The Middleweights: How the Land Lies at 160lbs

Marvin Hagler. Bernard Hopkins. James Toney. Sugar Ray Leonard. Roy Jones Jr. Sugar Ray Robinson. Just a tiny fraction of the truly great names of boxing that have passed through or long reigned in boxing’s middleweight division. With such an illustrious history where the names of boxing greats roll seamlessly off the tongue it is all too easy to be caught up in the glory of days gone by, but in 2021 where nothing is quite the same as it once was, what does the middleweight division look like now?

As we know all too well nothing is ever promised in boxing and very little stays the same for all that long. In fact, since pen first went to paper on this summary of the middleweight landscape Ryota Murata (16-2, 13KO) has been elevated by the WBA from Regular to Super champion, the position previously held by Canelo Alvarez and relinquished at the start of this year. There’s every chance that between the final proofread and publishing of this article everything else may well have changed, but let’s go with it and see where we end up.


As with all other divisions in boxing the claim to the throne is relatively fractured with four main sanctioning bodies issuing titles. We’ll start then with Gennady Golovkin (41-1-1, 36KO) the IBF champion and the fighter with most right to claim himself as “the man” in the middleweight division. GGG needs no introduction as his destructive record and reputation precede him. With the only loss on his record a highly contested one against pound for pound number 1 Canelo Alvarez there can be little dispute that GGG deserves to be considered the division’s king.

GGG eyes up the Canelo trilogy | Bleacher Report

At the age of 38 and with little left to prove, GGG may well be looking to cement his legacy by fighting Canelo once more in the hope of righting what he felt were wrong decisions in their previous meetings. Eddy Reynoso, Canelo’s trainer, has been very vocal about the fact though that Canelo has no intention of returning to 160lbs won’t be doing GGG any “favours” by doing so. GGG then, a consummate professional who has hardly shown an inkling of needing to move up in weight, may well be left with no choice but to move up to 168lbs in pursuit of what he wants.

Much of this article will be speculation which in boxing is unavoidable. Of course, there’s always the chance that GGG will want to unify the division again but when Father Time starts catching up there are two things that fighters are left wanting: money and legacy. It just so happens that for GGG those two desires are one and the same with the road leading to Canelo Alvarez.


For the sake of sanity, we’ll disregard the fact that Canelo is technically a middleweight champion holding the WBC’s money-spinning franchise champion status. In terms of who holds meaningful belts (Are any of them really that meaningful now?), the undefeated Jermall Charlo (31-0, 22KO) holds the WBC crown. Not to be confused with his twin brother Jermell who is currently running riot in the Super Welterweight division, Jermall is the marginally older (by one minute) of the two and looking to make his own mark on the middleweight division.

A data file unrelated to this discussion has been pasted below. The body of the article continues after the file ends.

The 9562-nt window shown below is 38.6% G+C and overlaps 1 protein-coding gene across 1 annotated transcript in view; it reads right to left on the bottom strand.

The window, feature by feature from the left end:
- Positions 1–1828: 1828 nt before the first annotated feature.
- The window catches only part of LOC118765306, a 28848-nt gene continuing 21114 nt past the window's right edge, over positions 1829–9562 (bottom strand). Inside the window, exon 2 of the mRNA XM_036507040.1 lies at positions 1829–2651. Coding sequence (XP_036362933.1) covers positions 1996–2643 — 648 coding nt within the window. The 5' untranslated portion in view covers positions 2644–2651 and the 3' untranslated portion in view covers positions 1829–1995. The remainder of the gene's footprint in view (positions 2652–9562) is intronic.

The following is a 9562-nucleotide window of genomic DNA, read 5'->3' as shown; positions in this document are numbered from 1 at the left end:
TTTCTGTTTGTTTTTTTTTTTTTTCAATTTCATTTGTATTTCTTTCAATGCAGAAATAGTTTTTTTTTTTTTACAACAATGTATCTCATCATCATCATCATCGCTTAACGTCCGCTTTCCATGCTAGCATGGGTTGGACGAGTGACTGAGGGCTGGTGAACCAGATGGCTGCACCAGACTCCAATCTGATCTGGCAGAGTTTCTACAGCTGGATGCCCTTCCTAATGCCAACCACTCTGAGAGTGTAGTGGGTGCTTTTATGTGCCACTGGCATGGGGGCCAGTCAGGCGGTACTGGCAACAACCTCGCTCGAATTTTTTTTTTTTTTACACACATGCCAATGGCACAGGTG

Jermall Charlo looks to prove himself | Boxing News

Coming off a career-best performance against Sergiy Derevyanchenko, Charlo will be brimming with confidence and prepared for whatever challenge lies ahead. The difficulty though is trying to figure out exactly what that challenge is going to be. GGG may well be looking for Canelo, Andrade continues his push for a clash with Billy Joe Saunders (more below) and an unavoidable obstacle of rival networks potentially hindering a fight with Murata of Top Rank it is difficult to see where Charlo goes next.

OK, so if those situations above pan out then what about Charlo fighting the WBC’s number 1 ranked contender? – Jaime Munguia (36-0, 29KO). Sure, that works in theory; The Mexican puncher gets his shot at a world title but this is where it gets messy again… What if Andrade’s Twitter rants get him a fight with Saunders? Well, then Andrade has to vacate leaving Munguia in position to fight Liam Williams for the vacant WBO strap, an option he may consider more favourable than fighting Charlo. Another option touted is that Charlo could hand a title shot to Britain’s Chris Eubank Jr. (29-2, 22KO), a fight relatively easy to make with both fighters under the watch of PBC’s Al Haymon. Again, in theory, that works great but Murata, as mentioned earlier, has just been elevated to WBA Super champion which means, and there is nothing official yet, that Eubank Jr may find himself instated as the regular champion. Much like Munguia’s situation where he has a choice, in Eubank Jr’s eyes, he may well consider Murata, a man with two losses, an easier route to world title honours.


Are you still with me? OK, so GGG may or may not fight Canelo and there’s no obvious route for Charlo at the moment but at least it’s clear cut with Demetrius Andrade (29-0, 18KO) as he has been mandated by the WBO to defend his title against Liam Williams (23-2, 18KO). At least it should be crystal clear but like most things in boxing, it's not that straightforward.

Andrade movi